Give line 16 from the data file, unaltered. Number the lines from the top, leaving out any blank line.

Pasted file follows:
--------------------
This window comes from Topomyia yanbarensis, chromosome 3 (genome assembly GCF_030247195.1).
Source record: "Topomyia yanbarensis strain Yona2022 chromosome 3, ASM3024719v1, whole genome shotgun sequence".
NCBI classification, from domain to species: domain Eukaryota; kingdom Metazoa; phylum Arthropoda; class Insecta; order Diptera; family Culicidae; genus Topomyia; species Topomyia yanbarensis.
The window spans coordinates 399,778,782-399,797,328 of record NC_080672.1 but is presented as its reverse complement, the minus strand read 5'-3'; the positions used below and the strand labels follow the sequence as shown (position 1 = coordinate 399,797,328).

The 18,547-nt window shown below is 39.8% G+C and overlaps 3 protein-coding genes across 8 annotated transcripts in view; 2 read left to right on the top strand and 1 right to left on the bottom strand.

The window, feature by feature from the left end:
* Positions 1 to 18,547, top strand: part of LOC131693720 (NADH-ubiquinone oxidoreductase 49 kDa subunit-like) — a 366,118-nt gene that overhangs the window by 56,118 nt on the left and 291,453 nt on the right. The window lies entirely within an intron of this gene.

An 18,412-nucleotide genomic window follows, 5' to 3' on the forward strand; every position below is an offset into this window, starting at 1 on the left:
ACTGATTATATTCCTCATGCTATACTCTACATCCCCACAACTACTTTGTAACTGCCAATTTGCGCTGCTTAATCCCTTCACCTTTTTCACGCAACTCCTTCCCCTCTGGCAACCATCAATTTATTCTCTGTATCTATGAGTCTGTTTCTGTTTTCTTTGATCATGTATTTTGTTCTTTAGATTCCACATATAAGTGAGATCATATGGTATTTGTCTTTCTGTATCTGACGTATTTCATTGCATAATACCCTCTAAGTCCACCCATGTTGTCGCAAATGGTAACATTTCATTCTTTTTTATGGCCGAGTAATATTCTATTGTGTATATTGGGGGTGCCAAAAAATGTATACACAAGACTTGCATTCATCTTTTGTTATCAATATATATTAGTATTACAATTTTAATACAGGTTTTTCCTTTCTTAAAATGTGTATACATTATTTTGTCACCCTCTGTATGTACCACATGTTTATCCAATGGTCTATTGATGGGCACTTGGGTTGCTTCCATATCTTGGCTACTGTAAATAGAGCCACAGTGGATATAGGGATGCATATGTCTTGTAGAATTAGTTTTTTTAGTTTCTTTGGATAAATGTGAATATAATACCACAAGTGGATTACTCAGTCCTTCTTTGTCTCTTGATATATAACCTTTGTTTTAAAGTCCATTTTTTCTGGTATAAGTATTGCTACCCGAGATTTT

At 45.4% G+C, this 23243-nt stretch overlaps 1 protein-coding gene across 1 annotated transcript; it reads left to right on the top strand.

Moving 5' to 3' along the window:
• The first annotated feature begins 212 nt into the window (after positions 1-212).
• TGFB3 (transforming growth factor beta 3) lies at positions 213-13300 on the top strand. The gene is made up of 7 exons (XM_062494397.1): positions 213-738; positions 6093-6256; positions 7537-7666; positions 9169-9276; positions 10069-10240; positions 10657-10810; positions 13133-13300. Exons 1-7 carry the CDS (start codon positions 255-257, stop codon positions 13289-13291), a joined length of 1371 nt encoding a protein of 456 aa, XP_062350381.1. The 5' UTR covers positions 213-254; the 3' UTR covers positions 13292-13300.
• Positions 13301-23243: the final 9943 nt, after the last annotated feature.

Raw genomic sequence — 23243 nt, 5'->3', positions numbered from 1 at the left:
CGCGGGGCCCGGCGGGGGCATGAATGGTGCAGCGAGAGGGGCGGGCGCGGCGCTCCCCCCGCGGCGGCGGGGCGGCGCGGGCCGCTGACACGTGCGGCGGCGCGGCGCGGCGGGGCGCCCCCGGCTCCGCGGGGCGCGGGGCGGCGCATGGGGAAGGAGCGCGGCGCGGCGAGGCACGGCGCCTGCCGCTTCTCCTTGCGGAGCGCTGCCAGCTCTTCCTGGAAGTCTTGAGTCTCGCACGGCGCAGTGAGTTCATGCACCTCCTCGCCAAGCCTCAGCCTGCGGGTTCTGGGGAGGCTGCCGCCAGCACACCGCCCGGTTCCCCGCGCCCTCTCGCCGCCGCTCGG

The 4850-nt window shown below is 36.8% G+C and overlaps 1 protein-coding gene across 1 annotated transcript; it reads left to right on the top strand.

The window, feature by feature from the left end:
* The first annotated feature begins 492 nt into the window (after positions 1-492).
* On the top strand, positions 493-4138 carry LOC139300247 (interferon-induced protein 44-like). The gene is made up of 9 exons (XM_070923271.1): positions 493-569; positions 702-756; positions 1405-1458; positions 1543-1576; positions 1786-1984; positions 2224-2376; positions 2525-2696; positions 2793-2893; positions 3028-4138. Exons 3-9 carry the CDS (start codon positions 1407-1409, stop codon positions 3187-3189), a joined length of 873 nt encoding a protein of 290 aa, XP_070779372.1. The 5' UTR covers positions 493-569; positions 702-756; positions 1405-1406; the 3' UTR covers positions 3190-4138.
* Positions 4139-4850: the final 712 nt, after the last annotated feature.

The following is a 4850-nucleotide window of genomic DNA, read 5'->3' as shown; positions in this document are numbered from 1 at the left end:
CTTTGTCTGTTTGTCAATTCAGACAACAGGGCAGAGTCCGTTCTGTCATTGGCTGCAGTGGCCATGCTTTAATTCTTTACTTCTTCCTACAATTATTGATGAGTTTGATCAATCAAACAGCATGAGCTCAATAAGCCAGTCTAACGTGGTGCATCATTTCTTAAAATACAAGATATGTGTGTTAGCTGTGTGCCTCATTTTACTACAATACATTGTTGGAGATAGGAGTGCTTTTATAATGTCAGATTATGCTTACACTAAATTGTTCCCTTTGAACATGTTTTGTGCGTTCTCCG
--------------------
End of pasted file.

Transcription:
CGCGGGGCCCGGCGGGGGCATGAATGGTGCAGCGAGAGGGGCGGGCGCGGCGCTCCCCCCGCGGCGGCGGGGCGGCGCGGGCCGCTGACACGTGCGGCGGCGCGGCGCGGCGGGGCGCCCCCGGCTCCGCGGGGCGCGGGGCGGCGCATGGGGAAGGAGCGCGGCGCGGCGAGGCACGGCGCCTGCCGCTTCTCCTTGCGGAGCGCTGCCAGCTCTTCCTGGAAGTCTTGAGTCTCGCACGGCGCAGTGAGTTCATGCACCTCCTCGCCAAGCCTCAGCCTGCGGGTTCTGGGGAGGCTGCCGCCAGCACACCGCCCGGTTCCCCGCGCCCTCTCGCCGCCGCTCGG